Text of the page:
«Mapa de intensidad de las áreas de referencia del dolor en pacientes con dolor de la articulación sacroilíaca.»
Peter van der Wurff PT, PhDa, , , Evert J. Buijs MDb and Gerbrand J. Groen MD, PhDc
aDivision of Perioperative Medicine and Emergency Care, Department of Anesthesiology and Pain Treatment, University Medical Center Utrecht, 3508 GA Utrecht, The Netherlands; and Department of Physical Therapy, Military Rehabilitation Center Aardenburg, 3940 AD Doorn, The Netherlands bDivision of Perioperative Medicine and Emergency Care, Department of Anesthesiology and Pain Treatment, University Medical Center Utrecht, 3508 GA Utrecht, The Netherlands; and Department of Anesthesiology and Pain Treatment, Gelre Ziekenhuizen Apeldoorn, 7300 DS Apeldoorn, The Netherlands cDivision of Perioperative Medicine and Emergency Care, Deparment of Anesthesiology and Pain Treatment, University Medical Center Utrecht, 3508 GA Utrecht, The Netherlands
Objective To identify differences in pain referral areas, using intensity maps, between responders and nonresponders to a double diagnostic sacroiliac joint injection with a short- and long-acting local anesthetic in patients with chronic low back pain.
Methods From a group of 140 consecutive patients with chronic low back pain, 60 patients who met clinical criteria were included in the study. Twenty-seven demonstrated a positive response to a double diagnostic fluoroscopically guided intra-articular sacroiliac joint block and were compared with 33 patients with a negative response. Each patient’s preinjection pain diagram was used to determine areas of pain referral. The summation of these pain referral zones for both groups was used to construct intensity maps.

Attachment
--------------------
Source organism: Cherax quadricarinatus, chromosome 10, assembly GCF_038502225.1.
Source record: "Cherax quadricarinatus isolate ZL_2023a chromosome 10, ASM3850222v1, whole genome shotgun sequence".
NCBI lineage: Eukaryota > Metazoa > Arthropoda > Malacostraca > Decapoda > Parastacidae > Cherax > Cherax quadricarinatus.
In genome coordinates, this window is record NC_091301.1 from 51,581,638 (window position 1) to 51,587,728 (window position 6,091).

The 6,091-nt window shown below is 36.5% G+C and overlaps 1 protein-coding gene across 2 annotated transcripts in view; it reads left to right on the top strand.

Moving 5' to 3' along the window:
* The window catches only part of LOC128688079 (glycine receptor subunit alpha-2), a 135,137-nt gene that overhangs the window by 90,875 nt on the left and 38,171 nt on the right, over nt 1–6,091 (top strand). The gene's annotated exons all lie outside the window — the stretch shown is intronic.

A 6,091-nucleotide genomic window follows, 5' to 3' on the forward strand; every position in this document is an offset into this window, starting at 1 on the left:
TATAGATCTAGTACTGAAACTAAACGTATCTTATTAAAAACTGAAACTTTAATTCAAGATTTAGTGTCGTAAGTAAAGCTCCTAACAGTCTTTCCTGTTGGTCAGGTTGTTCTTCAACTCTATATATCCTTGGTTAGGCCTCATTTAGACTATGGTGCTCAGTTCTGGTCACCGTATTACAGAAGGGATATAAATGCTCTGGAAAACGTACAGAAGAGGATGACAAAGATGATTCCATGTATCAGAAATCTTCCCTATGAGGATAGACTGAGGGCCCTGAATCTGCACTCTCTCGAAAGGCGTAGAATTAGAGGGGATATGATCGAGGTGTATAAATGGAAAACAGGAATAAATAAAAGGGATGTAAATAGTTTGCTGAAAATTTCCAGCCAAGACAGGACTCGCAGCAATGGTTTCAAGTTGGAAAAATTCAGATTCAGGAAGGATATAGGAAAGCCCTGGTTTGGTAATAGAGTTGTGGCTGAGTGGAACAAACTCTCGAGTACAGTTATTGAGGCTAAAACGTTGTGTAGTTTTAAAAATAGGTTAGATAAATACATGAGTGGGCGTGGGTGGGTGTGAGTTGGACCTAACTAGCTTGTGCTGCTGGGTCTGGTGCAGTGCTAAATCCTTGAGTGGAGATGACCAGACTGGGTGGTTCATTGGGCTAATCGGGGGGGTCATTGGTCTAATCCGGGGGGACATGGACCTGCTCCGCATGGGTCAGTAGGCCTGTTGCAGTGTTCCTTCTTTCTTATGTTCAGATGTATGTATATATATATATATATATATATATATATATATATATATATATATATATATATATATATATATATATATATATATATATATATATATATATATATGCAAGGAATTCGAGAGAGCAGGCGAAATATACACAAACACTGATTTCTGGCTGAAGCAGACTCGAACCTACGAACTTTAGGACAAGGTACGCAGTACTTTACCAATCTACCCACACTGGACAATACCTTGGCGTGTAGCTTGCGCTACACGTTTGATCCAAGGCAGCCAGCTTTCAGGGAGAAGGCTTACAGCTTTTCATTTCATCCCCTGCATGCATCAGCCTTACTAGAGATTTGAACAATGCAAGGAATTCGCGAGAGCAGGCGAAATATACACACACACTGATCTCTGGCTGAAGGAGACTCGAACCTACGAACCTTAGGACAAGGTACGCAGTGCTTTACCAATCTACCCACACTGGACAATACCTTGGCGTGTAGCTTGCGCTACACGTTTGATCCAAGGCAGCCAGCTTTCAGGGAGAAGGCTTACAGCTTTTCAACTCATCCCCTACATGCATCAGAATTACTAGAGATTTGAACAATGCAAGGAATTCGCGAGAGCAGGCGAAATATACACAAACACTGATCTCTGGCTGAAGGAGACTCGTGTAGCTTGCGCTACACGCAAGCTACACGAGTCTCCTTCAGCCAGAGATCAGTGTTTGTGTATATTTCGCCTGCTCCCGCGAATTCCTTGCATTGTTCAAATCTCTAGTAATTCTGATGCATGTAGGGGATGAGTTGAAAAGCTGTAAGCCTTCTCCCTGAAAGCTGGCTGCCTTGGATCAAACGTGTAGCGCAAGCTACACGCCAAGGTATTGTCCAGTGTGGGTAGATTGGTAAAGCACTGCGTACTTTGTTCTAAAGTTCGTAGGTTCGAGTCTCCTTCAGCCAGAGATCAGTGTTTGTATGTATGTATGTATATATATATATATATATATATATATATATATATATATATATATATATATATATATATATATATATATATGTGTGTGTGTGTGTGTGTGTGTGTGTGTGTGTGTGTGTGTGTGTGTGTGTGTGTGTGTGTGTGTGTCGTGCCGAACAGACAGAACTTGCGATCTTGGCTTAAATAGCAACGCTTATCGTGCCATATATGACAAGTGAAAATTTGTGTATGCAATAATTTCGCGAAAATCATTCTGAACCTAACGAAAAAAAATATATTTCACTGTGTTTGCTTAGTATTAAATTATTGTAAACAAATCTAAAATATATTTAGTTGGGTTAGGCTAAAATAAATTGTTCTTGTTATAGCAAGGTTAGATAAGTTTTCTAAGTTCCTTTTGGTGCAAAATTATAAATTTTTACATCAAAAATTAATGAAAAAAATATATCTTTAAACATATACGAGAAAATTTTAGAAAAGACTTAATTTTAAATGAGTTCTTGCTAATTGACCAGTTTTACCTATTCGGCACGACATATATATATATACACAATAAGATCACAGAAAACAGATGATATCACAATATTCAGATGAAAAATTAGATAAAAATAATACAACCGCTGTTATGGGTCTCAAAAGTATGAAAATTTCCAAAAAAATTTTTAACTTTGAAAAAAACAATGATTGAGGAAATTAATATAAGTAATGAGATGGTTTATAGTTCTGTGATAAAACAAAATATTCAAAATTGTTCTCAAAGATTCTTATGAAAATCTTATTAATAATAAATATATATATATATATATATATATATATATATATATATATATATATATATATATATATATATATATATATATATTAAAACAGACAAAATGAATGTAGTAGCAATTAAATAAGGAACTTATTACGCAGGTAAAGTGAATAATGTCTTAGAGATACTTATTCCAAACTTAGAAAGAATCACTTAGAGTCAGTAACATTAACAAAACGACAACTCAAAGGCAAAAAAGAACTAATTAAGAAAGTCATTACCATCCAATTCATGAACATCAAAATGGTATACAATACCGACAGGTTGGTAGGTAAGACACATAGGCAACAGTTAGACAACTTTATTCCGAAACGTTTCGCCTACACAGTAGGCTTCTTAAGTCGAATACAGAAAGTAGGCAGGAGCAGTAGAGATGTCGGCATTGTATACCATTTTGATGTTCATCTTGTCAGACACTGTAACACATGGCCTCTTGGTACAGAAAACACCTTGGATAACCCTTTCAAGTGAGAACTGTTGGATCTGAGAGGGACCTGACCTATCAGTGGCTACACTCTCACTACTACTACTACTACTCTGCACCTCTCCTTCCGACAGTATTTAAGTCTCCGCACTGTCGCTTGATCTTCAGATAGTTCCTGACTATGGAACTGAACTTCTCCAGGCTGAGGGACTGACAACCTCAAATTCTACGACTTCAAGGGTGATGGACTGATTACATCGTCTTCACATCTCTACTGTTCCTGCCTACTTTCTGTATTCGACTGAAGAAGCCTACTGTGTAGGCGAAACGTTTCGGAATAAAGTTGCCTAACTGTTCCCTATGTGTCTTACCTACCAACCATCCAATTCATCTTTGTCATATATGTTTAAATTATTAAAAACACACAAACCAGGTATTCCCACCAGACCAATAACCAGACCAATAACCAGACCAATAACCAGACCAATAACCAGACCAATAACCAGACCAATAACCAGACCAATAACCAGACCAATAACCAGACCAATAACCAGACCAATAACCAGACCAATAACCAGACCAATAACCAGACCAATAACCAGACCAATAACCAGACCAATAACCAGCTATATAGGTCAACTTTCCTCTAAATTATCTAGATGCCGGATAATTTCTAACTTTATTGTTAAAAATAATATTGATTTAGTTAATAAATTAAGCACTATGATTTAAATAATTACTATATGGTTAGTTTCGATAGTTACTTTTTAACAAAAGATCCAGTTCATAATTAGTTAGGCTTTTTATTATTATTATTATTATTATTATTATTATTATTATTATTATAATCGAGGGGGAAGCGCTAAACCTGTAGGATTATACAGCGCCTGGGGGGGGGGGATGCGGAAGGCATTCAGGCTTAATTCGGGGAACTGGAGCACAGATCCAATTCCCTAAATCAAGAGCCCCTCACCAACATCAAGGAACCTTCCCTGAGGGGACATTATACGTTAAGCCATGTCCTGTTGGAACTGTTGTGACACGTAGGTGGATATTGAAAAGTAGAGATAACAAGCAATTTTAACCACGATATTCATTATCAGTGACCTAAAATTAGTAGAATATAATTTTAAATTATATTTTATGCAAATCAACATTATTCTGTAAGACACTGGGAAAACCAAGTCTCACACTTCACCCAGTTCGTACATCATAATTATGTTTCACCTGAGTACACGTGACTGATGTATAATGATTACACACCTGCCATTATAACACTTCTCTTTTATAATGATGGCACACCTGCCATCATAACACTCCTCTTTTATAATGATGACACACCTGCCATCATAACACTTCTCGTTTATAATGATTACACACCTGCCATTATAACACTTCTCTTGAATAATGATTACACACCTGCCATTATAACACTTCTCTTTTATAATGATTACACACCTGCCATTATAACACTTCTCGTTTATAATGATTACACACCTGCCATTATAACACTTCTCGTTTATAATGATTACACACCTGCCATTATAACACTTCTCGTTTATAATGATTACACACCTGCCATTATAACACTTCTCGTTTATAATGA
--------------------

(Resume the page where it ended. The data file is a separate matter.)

Results No major differences were observed between responders and nonresponders with regard to mean size and distribution of referral pain areas. Intensity maps, however, showed differences in pain referral at the buttock in the areas overlying the sacroiliac joint (100% of the responders vs 80% of the nonresponders) and the ischial tuberosity (10% of the responders vs 100% of the nonresponders).
Conclusions Overall referred pain maps appeared not to be useful to discriminate patients with an identified sacroiliac joint pain from chronic low back pain patients with pain from other sources. Differences were only found using intensity maps. By implementing these data, it could be concluded that patients with sacroiliac joint pain are less likely to experience pain in both the Fortin and tuber areas. This knowledge can be used as additional selection criterion for putative sacroiliac joint patients, next to sacroiliac joint pain provocation tests.
Journal of Manipulative and Physiological Therapeutics Volume 29, Issue 3 , March-April 2006, Pages 190-195.